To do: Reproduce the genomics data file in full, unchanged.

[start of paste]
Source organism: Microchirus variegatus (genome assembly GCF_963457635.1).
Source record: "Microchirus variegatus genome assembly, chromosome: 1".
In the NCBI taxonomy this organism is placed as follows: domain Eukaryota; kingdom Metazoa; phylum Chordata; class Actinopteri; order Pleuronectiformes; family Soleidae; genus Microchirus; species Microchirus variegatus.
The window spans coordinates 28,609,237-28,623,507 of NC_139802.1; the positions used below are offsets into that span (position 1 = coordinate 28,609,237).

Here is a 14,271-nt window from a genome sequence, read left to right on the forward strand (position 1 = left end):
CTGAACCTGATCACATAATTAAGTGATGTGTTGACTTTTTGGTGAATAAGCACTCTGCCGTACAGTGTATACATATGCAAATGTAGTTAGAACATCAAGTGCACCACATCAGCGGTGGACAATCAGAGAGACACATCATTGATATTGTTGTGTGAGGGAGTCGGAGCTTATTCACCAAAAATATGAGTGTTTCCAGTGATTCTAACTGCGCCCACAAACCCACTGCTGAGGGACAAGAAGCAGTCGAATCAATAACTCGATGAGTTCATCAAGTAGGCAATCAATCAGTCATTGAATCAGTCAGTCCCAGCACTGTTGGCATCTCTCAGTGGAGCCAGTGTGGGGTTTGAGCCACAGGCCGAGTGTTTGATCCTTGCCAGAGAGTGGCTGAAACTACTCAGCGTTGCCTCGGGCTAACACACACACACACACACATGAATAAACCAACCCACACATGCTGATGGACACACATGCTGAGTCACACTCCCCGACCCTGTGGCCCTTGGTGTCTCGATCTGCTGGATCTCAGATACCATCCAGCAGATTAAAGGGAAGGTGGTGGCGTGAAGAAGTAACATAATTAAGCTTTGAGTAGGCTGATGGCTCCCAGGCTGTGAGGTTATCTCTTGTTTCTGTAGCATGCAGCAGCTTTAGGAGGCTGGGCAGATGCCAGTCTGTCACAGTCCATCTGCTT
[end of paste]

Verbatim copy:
Source organism: Microchirus variegatus (genome assembly GCF_963457635.1).
Source record: "Microchirus variegatus genome assembly, chromosome: 1".
In the NCBI taxonomy this organism is placed as follows: domain Eukaryota; kingdom Metazoa; phylum Chordata; class Actinopteri; order Pleuronectiformes; family Soleidae; genus Microchirus; species Microchirus variegatus.
The window spans coordinates 28,609,237-28,623,507 of NC_139802.1; the positions used below are offsets into that span (position 1 = coordinate 28,609,237).

Here is a 14,271-nt window from a genome sequence, read left to right on the forward strand (position 1 = left end):
CTGAACCTGATCACATAATTAAGTGATGTGTTGACTTTTTGGTGAATAAGCACTCTGCCGTACAGTGTATACATATGCAAATGTAGTTAGAACATCAAGTGCACCACATCAGCGGTGGACAATCAGAGAGACACATCATTGATATTGTTGTGTGAGGGAGTCGGAGCTTATTCACCAAAAATATGAGTGTTTCCAGTGATTCTAACTGCGCCCACAAACCCACTGCTGAGGGACAAGAAGCAGTCGAATCAATAACTCGATGAGTTCATCAAGTAGGCAATCAATCAGTCATTGAATCAGTCAGTCCCAGCACTGTTGGCATCTCTCAGTGGAGCCAGTGTGGGGTTTGAGCCACAGGCCGAGTGTTTGATCCTTGCCAGAGAGTGGCTGAAACTACTCAGCGTTGCCTCGGGCTAACACACACACACACACACATGAATAAACCAACCCACACATGCTGATGGACACACATGCTGAGTCACACTCCCCGACCCTGTGGCCCTTGGTGTCTCGATCTGCTGGATCTCAGATACCATCCAGCAGATTAAAGGGAAGGTGGTGGCGTGAAGAAGTAACATAATTAAGCTTTGAGTAGGCTGATGGCTCCCAGGCTGTGAGGTTATCTCTTGTTTCTGTAGCATGCAGCAGCTTTAGGAGGCTGGGCAGATGCCAGTCTGTCACAGTCCATCTGCTT